The start was signaled by both some bagpipes and a spud gun.  That was pretty cool, since you know; we were in potato creek state park.  The group all moved at once down the course.  Now, I’m not a trail running snob, but when I hear things like “I’ve never run on trails before” or “this is my first ½ marathon” I try to pass those people as quickly as possible.  I quickly fell into a line of runners and chatted with a runner ahead of me. I told him that I wasn’t trying to be mean, but he didn’t have the legs I was hoping to follow for the next 13 miles.  He gave a little chuckle and then told me he was running the ultra.  I didn’t have any more smart remarks to say to that, so I just told him good luck.  I followed him for a couple miles, and then stopped at the aid station to switch one of my water bottles for some HEED.  He disappeared and I found some other legs to follow.

The first 6.5 miles of the course were through the mountain bike course that had been built there over the previous years.  It was really nice to run on, but quite narrow and it prevented a number of passes that I wish I could have made.  I wasn’t really trying to finish this race quickly, but I didn’t want to be stuck behind a long line of people when the technical parts caused people to slow.  The course has very few hills, but still rolls up and down about 15-30 ft from time to time.  It was nice to keep the legs working but not tire me out too much.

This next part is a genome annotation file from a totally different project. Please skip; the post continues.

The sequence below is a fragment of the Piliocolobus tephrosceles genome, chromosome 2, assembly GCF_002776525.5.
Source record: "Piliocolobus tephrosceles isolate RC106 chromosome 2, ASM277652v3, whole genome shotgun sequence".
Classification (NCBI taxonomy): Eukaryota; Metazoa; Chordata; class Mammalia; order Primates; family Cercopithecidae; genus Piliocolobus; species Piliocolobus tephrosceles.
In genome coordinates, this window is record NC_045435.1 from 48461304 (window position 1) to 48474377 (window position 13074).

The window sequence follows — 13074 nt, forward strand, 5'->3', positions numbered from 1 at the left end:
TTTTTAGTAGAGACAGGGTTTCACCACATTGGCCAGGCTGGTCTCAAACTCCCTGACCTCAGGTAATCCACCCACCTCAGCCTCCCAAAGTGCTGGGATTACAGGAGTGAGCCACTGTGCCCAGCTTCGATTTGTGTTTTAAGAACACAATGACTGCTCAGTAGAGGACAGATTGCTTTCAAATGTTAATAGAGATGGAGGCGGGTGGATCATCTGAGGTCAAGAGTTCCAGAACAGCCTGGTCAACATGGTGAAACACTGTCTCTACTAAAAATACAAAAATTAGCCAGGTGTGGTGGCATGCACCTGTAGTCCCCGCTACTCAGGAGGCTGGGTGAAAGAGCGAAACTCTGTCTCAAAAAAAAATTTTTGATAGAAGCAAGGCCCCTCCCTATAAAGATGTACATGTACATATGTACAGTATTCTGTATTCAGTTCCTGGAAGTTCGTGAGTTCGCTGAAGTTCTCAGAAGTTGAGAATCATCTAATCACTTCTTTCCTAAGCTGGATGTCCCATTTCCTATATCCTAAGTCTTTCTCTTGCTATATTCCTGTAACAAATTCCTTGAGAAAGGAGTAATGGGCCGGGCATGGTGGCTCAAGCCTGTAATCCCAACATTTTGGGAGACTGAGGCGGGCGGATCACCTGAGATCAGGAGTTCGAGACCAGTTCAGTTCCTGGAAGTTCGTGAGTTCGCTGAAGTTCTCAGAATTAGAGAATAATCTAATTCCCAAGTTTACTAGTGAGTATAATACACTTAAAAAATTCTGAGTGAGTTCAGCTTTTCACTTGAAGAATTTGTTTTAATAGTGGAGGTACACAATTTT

After the mountain bike path, we started running on crushed gravel paths that were wider and much more established.  This was nice because the group could finally spread out and find their pace.  I found ultra legs again, whose name I believe is Steve, but I’m not sure.  We chatted after the 2nd aid station and stuck together for the final 6 miles of the race.  I was wearing my Vibram KSO Trek Five Fingers and only had to do one loop, so I was splashing through all the puddles.  He was trying to keep his socks dry, so he would tip toe around the edges of those parts.  That allowed me to pass and be passed by him a number of times.  It was nice to run with someone and we kept each others spirits high.  He pulled away from me on the final mile but before he made the right turn to do another loop, he waited for me and said congrats/good job.  That was really nice of him.

I turned left, did the final couple hundred yards and finished with a 2:04:09.  I was pleased with that and I didn’t feel like I really killed myself on the run.  The RD saw me after I finished and said “Hi Ben! How did it go?” I’m always impressed by runners and race directors who remember names well.  Sorry Ultra Legs, I forget your name!

I hung around for awhile to get my personalized medal and some food and drinks.  I chatted with the RD’s family who were running the finish line and then hit the road back to Indianapolis.  It was a really fun run. There was no competitive pressure, but there were some strong athletes there.  I’ll be back to run again next year, but maybe a longer distance…